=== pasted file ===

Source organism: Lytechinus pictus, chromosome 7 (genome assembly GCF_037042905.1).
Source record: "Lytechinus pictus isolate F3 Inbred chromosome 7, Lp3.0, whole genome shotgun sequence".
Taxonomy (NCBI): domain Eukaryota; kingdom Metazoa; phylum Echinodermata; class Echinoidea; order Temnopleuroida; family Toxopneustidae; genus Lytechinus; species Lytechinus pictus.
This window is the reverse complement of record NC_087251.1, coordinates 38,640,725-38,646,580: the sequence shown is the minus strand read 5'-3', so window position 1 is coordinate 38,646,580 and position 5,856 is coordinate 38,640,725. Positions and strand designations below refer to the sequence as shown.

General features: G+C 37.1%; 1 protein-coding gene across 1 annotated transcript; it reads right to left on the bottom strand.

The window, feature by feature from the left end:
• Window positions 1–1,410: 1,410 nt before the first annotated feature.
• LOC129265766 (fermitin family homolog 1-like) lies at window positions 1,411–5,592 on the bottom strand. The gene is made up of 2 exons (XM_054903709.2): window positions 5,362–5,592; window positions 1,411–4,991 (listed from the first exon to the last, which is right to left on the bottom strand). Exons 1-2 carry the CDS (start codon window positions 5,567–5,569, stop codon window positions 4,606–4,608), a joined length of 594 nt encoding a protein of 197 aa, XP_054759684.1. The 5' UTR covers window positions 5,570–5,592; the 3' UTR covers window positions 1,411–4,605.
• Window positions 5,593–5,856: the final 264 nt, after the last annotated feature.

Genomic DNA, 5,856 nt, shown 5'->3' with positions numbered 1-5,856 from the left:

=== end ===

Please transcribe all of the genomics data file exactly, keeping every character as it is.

Source organism: Lytechinus pictus, chromosome 7 (genome assembly GCF_037042905.1).
Source record: "Lytechinus pictus isolate F3 Inbred chromosome 7, Lp3.0, whole genome shotgun sequence".
Taxonomy (NCBI): domain Eukaryota; kingdom Metazoa; phylum Echinodermata; class Echinoidea; order Temnopleuroida; family Toxopneustidae; genus Lytechinus; species Lytechinus pictus.
This window is the reverse complement of record NC_087251.1, coordinates 38,640,725-38,646,580: the sequence shown is the minus strand read 5'-3', so window position 1 is coordinate 38,646,580 and position 5,856 is coordinate 38,640,725. Positions and strand designations below refer to the sequence as shown.

General features: G+C 37.1%; 1 protein-coding gene across 1 annotated transcript; it reads right to left on the bottom strand.

The window, feature by feature from the left end:
• Window positions 1–1,410: 1,410 nt before the first annotated feature.
• LOC129265766 (fermitin family homolog 1-like) lies at window positions 1,411–5,592 on the bottom strand. The gene is made up of 2 exons (XM_054903709.2): window positions 5,362–5,592; window positions 1,411–4,991 (listed from the first exon to the last, which is right to left on the bottom strand). Exons 1-2 carry the CDS (start codon window positions 5,567–5,569, stop codon window positions 4,606–4,608), a joined length of 594 nt encoding a protein of 197 aa, XP_054759684.1. The 5' UTR covers window positions 5,570–5,592; the 3' UTR covers window positions 1,411–4,605.
• Window positions 5,593–5,856: the final 264 nt, after the last annotated feature.

Genomic DNA, 5,856 nt, shown 5'->3' with positions numbered 1-5,856 from the left: